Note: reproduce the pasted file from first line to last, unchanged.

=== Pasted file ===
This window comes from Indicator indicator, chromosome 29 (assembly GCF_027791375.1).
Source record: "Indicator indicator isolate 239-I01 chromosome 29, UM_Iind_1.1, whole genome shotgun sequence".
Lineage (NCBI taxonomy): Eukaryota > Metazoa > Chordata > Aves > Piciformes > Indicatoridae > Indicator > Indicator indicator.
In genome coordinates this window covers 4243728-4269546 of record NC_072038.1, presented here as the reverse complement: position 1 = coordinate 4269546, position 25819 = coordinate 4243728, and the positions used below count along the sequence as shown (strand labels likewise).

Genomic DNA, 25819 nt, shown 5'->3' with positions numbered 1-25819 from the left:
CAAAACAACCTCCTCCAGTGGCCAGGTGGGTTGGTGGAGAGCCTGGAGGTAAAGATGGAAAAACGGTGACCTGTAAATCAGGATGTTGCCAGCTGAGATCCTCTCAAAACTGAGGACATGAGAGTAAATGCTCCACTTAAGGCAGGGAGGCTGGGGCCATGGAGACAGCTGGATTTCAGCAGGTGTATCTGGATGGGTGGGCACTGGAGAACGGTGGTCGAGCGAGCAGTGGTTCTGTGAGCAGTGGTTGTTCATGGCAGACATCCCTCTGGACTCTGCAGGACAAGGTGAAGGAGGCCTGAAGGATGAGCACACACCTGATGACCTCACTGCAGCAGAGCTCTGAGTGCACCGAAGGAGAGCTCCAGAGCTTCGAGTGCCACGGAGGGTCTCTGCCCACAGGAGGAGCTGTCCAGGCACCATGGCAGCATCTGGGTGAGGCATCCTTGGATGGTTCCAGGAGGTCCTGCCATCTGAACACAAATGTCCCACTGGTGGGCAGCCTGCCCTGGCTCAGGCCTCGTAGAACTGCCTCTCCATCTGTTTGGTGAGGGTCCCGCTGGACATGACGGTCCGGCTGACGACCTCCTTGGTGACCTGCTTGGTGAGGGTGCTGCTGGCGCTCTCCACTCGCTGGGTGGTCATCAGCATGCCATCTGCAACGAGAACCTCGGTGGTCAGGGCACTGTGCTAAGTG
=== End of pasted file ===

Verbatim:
This window comes from Indicator indicator, chromosome 29 (assembly GCF_027791375.1).
Source record: "Indicator indicator isolate 239-I01 chromosome 29, UM_Iind_1.1, whole genome shotgun sequence".
Lineage (NCBI taxonomy): Eukaryota > Metazoa > Chordata > Aves > Piciformes > Indicatoridae > Indicator > Indicator indicator.
In genome coordinates this window covers 4243728-4269546 of record NC_072038.1, presented here as the reverse complement: position 1 = coordinate 4269546, position 25819 = coordinate 4243728, and the positions used below count along the sequence as shown (strand labels likewise).

Genomic DNA, 25819 nt, shown 5'->3' with positions numbered 1-25819 from the left:
CAAAACAACCTCCTCCAGTGGCCAGGTGGGTTGGTGGAGAGCCTGGAGGTAAAGATGGAAAAACGGTGACCTGTAAATCAGGATGTTGCCAGCTGAGATCCTCTCAAAACTGAGGACATGAGAGTAAATGCTCCACTTAAGGCAGGGAGGCTGGGGCCATGGAGACAGCTGGATTTCAGCAGGTGTATCTGGATGGGTGGGCACTGGAGAACGGTGGTCGAGCGAGCAGTGGTTCTGTGAGCAGTGGTTGTTCATGGCAGACATCCCTCTGGACTCTGCAGGACAAGGTGAAGGAGGCCTGAAGGATGAGCACACACCTGATGACCTCACTGCAGCAGAGCTCTGAGTGCACCGAAGGAGAGCTCCAGAGCTTCGAGTGCCACGGAGGGTCTCTGCCCACAGGAGGAGCTGTCCAGGCACCATGGCAGCATCTGGGTGAGGCATCCTTGGATGGTTCCAGGAGGTCCTGCCATCTGAACACAAATGTCCCACTGGTGGGCAGCCTGCCCTGGCTCAGGCCTCGTAGAACTGCCTCTCCATCTGTTTGGTGAGGGTCCCGCTGGACATGACGGTCCGGCTGACGACCTCCTTGGTGACCTGCTTGGTGAGGGTGCTGCTGGCGCTCTCCACTCGCTGGGTGGTCATCAGCATGCCATCTGCAACGAGAACCTCGGTGGTCAGGGCACTGTGCTAAGTG